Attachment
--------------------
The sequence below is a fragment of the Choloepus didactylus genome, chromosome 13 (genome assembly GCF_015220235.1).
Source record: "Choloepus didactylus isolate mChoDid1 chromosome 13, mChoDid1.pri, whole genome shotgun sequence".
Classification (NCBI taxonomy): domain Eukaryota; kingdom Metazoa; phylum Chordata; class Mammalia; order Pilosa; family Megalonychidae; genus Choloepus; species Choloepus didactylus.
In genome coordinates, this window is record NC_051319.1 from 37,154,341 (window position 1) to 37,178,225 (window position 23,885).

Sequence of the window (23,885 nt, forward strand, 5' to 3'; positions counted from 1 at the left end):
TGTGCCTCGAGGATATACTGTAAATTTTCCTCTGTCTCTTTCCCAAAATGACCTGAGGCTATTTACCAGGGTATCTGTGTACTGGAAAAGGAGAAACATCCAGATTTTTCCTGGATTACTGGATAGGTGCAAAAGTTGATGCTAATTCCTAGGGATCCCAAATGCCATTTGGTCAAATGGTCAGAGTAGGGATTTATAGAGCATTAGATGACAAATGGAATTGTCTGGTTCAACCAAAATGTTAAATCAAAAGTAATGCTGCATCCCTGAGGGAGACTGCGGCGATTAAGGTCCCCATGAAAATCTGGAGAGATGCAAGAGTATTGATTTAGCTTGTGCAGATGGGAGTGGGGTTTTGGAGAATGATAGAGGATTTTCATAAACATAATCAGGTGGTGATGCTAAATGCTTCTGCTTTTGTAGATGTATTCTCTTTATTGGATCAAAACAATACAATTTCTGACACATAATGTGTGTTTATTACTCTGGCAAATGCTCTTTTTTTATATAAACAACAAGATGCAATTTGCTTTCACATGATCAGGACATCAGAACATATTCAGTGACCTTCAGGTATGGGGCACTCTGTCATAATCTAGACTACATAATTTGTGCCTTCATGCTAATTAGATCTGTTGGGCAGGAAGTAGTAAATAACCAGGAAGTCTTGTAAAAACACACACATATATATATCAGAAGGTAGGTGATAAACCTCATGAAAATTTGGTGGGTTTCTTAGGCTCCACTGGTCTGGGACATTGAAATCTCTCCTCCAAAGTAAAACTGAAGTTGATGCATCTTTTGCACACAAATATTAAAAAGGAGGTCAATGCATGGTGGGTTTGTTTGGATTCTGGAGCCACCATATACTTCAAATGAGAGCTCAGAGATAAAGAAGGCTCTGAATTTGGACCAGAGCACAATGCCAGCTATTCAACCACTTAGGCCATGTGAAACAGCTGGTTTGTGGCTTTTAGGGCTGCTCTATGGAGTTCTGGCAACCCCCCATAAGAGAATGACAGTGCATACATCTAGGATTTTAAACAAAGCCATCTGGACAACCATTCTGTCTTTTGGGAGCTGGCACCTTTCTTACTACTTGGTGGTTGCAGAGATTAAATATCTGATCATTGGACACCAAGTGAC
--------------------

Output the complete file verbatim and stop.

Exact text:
The sequence below is a fragment of the Choloepus didactylus genome, chromosome 13 (genome assembly GCF_015220235.1).
Source record: "Choloepus didactylus isolate mChoDid1 chromosome 13, mChoDid1.pri, whole genome shotgun sequence".
Classification (NCBI taxonomy): domain Eukaryota; kingdom Metazoa; phylum Chordata; class Mammalia; order Pilosa; family Megalonychidae; genus Choloepus; species Choloepus didactylus.
In genome coordinates, this window is record NC_051319.1 from 37,154,341 (window position 1) to 37,178,225 (window position 23,885).

Sequence of the window (23,885 nt, forward strand, 5' to 3'; positions counted from 1 at the left end):
TGTGCCTCGAGGATATACTGTAAATTTTCCTCTGTCTCTTTCCCAAAATGACCTGAGGCTATTTACCAGGGTATCTGTGTACTGGAAAAGGAGAAACATCCAGATTTTTCCTGGATTACTGGATAGGTGCAAAAGTTGATGCTAATTCCTAGGGATCCCAAATGCCATTTGGTCAAATGGTCAGAGTAGGGATTTATAGAGCATTAGATGACAAATGGAATTGTCTGGTTCAACCAAAATGTTAAATCAAAAGTAATGCTGCATCCCTGAGGGAGACTGCGGCGATTAAGGTCCCCATGAAAATCTGGAGAGATGCAAGAGTATTGATTTAGCTTGTGCAGATGGGAGTGGGGTTTTGGAGAATGATAGAGGATTTTCATAAACATAATCAGGTGGTGATGCTAAATGCTTCTGCTTTTGTAGATGTATTCTCTTTATTGGATCAAAACAATACAATTTCTGACACATAATGTGTGTTTATTACTCTGGCAAATGCTCTTTTTTTATATAAACAACAAGATGCAATTTGCTTTCACATGATCAGGACATCAGAACATATTCAGTGACCTTCAGGTATGGGGCACTCTGTCATAATCTAGACTACATAATTTGTGCCTTCATGCTAATTAGATCTGTTGGGCAGGAAGTAGTAAATAACCAGGAAGTCTTGTAAAAACACACACATATATATATCAGAAGGTAGGTGATAAACCTCATGAAAATTTGGTGGGTTTCTTAGGCTCCACTGGTCTGGGACATTGAAATCTCTCCTCCAAAGTAAAACTGAAGTTGATGCATCTTTTGCACACAAATATTAAAAAGGAGGTCAATGCATGGTGGGTTTGTTTGGATTCTGGAGCCACCATATACTTCAAATGAGAGCTCAGAGATAAAGAAGGCTCTGAATTTGGACCAGAGCACAATGCCAGCTATTCAACCACTTAGGCCATGTGAAACAGCTGGTTTGTGGCTTTTAGGGCTGCTCTATGGAGTTCTGGCAACCCCCCATAAGAGAATGACAGTGCATACATCTAGGATTTTAAACAAAGCCATCTGGACAACCATTCTGTCTTTTGGGAGCTGGCACCTTTCTTACTACTTGGTGGTTGCAGAGATTAAATATCTGATCATTGGACACCAAGTGAC